A Salt Lake City-based television station reported yesterday that Elder Dallin H. Oaks addressed Church responsibility in recent LGBT Mormon deaths. A few days ago, Elder Oaks was at Johns Hopkins University in Washington, D.C., speaking about… wait for it… religious freedom. In a Q&A session following the address, Andrew Evans (an attendee) posed this question:

Less than a year ago, right here in Washington, D.C., my friend killed himself. He was Mormon and gay. You’ve gone on record that the church does not give apologies. Does religious freedom absolve you from responsibility in the gay Mormon suicide crisis?

The news article summarizes Elder Oaks response with “That’s a question that will be answered on judgment day,” and “I will be accountable to a higher authority for that.”

At first blush, Elder Oaks appears to take a measure of accountability. For many who struggle with the recent handbook policy changes and concerning reports of repercussions in the LGBT Mormon community, a church official recognizing and taking a measure of responsibility for those repercussions is surprising. However, I don’t really think this brief summary adequately portrays what Elder Oaks said. The news article later gives Elder Oaks’ response in full:

I think that’s a question that will be answered on judgment day. I can’t answer that beyond what has already been said. I know that those tragic events happen.

And it’s not unique simply to the question of sexual preference. There are other cases where people have taken their own lives and blamed a church-my church-or a government, or somebody else for their taking their own lives, and I think those things have to be judged by a higher authority than exists on this earth.

And I am ready to be accountable to that authority, but I think part of what my responsibility extends to, is trying to teach people to be loving, and civil and sensitive to one another so that people will not feel driven, whatever the policy disagreements, whatever the rules of the church, or the practices of a church, or any other organization, if they are administered with kindness, at the highest level or at the level of the congregation or the ward, they won’t drive people to take those extreme measures.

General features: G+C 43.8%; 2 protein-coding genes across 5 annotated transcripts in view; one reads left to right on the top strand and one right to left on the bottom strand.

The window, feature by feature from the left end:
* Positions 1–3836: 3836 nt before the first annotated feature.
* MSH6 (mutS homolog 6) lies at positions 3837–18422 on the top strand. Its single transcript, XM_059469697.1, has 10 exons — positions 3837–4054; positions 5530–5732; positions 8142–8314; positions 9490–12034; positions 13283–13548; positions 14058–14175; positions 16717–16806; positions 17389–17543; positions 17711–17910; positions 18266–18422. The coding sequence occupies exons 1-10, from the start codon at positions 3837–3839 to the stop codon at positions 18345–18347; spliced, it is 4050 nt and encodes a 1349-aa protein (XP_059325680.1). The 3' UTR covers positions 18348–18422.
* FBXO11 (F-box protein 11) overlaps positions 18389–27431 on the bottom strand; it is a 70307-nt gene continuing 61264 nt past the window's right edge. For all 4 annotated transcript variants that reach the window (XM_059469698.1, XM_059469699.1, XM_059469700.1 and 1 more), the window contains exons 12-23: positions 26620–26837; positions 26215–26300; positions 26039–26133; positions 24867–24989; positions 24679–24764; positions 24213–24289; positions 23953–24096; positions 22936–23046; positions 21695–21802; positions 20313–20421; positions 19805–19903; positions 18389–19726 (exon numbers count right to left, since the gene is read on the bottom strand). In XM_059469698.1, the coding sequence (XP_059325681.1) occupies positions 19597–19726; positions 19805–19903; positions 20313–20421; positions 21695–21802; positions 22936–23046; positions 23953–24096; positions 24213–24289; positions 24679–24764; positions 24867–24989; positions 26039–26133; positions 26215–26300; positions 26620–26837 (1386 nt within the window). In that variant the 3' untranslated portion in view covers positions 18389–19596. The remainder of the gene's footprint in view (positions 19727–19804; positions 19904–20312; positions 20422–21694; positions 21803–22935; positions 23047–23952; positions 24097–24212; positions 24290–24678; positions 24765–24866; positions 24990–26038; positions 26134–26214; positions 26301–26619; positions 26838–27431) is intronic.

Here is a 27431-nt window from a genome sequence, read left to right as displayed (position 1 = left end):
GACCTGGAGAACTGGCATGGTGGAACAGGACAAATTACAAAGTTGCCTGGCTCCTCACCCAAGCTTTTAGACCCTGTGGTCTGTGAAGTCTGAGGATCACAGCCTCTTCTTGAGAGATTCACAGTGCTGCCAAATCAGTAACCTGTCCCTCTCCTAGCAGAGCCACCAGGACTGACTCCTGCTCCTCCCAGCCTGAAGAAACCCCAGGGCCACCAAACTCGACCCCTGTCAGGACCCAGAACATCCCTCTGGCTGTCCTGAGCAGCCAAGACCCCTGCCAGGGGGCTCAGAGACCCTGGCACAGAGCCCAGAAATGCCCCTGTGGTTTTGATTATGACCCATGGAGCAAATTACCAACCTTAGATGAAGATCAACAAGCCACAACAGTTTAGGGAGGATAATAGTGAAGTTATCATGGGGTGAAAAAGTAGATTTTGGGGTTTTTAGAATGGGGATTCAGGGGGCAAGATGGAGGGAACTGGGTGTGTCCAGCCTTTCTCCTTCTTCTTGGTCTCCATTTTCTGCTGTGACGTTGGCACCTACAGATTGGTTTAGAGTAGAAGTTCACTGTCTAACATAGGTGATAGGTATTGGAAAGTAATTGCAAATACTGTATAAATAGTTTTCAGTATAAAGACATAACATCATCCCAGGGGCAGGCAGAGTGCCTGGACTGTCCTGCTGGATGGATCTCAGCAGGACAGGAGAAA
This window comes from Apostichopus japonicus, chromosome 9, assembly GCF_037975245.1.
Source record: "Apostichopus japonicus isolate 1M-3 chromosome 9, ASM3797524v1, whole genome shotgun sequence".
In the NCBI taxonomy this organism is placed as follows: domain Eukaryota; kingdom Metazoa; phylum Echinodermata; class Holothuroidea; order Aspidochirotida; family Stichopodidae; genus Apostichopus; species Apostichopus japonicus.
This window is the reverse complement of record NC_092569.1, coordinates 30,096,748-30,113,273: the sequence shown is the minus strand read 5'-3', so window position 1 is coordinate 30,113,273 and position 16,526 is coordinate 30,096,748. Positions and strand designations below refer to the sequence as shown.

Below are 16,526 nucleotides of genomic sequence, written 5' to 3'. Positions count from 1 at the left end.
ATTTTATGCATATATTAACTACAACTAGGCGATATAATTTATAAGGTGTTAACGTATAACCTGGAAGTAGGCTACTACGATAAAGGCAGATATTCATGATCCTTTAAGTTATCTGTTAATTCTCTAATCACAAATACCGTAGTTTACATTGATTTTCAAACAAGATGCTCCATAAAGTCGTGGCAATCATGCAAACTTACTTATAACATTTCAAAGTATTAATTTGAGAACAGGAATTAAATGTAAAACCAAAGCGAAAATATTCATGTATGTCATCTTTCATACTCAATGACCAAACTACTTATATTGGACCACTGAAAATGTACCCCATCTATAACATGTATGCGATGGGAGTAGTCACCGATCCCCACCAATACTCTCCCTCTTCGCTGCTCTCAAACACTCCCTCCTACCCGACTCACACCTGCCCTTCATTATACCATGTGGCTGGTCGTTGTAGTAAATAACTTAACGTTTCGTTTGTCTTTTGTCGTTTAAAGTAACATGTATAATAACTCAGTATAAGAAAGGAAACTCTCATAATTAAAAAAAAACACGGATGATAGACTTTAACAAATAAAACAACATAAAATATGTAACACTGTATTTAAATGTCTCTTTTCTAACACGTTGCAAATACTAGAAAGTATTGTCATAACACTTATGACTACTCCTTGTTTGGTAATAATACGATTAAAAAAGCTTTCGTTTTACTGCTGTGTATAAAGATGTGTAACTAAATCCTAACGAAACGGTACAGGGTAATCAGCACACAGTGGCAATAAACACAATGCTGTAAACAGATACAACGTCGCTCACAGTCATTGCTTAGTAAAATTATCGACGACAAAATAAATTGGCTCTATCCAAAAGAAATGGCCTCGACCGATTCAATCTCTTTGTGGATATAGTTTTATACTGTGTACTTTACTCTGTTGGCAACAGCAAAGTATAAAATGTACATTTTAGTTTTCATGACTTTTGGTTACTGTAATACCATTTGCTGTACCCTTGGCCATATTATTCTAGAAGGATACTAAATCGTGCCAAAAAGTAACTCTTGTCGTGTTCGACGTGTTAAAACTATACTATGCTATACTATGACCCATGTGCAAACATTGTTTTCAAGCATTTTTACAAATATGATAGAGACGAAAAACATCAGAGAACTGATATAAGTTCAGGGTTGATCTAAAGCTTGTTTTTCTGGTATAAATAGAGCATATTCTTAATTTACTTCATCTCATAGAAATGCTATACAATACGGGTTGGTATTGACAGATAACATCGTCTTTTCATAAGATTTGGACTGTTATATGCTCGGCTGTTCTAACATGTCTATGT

That’s part of my responsibility to teach that. And beyond that, I will be accountable to higher authority for that. That’s the way I look on that. Nobody is sadder about a case like that than I am. Maybe that’s a good note to end on.

Elder Oaks begins by recognizing the tragic nature of the events, and that suicides are often blamed on churches, governments, or other organizations. He indicates that the organization’s involvement in those deaths can only be determined by God. I previously wrote about the complex issues playing into depression and suicide. It is indeed very difficult to sort through the various factors, and I believe Elder Oaks is correct in stating that God is the only entity capable of determining the amount of influence anything played in a suicide.

Elder Oaks states he will be accountable to God, presumably in his position as a leader of the institution that may or may not have factored into that death. This is where the response looks promising, if it weren’t for that “but….”